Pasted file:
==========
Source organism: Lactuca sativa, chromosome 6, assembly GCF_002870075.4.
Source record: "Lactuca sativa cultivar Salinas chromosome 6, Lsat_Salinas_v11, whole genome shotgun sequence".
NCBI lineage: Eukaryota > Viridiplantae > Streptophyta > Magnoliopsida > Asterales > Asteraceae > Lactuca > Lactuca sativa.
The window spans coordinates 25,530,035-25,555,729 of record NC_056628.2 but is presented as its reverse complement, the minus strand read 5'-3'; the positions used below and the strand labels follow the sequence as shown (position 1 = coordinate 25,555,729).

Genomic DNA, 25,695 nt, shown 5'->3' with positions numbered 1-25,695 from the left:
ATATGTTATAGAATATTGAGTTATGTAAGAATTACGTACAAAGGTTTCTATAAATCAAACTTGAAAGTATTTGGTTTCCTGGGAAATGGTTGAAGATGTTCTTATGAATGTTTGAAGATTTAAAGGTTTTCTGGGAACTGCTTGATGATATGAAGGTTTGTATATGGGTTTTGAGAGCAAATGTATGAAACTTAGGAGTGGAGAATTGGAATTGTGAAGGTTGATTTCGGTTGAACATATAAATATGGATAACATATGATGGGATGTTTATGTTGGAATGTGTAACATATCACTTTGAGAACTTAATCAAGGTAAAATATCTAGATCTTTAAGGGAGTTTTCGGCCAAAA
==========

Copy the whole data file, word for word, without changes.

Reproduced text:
Source organism: Lactuca sativa, chromosome 6, assembly GCF_002870075.4.
Source record: "Lactuca sativa cultivar Salinas chromosome 6, Lsat_Salinas_v11, whole genome shotgun sequence".
NCBI lineage: Eukaryota > Viridiplantae > Streptophyta > Magnoliopsida > Asterales > Asteraceae > Lactuca > Lactuca sativa.
The window spans coordinates 25,530,035-25,555,729 of record NC_056628.2 but is presented as its reverse complement, the minus strand read 5'-3'; the positions used below and the strand labels follow the sequence as shown (position 1 = coordinate 25,555,729).

Genomic DNA, 25,695 nt, shown 5'->3' with positions numbered 1-25,695 from the left:
ATATGTTATAGAATATTGAGTTATGTAAGAATTACGTACAAAGGTTTCTATAAATCAAACTTGAAAGTATTTGGTTTCCTGGGAAATGGTTGAAGATGTTCTTATGAATGTTTGAAGATTTAAAGGTTTTCTGGGAACTGCTTGATGATATGAAGGTTTGTATATGGGTTTTGAGAGCAAATGTATGAAACTTAGGAGTGGAGAATTGGAATTGTGAAGGTTGATTTCGGTTGAACATATAAATATGGATAACATATGATGGGATGTTTATGTTGGAATGTGTAACATATCACTTTGAGAACTTAATCAAGGTAAAATATCTAGATCTTTAAGGGAGTTTTCGGCCAAAA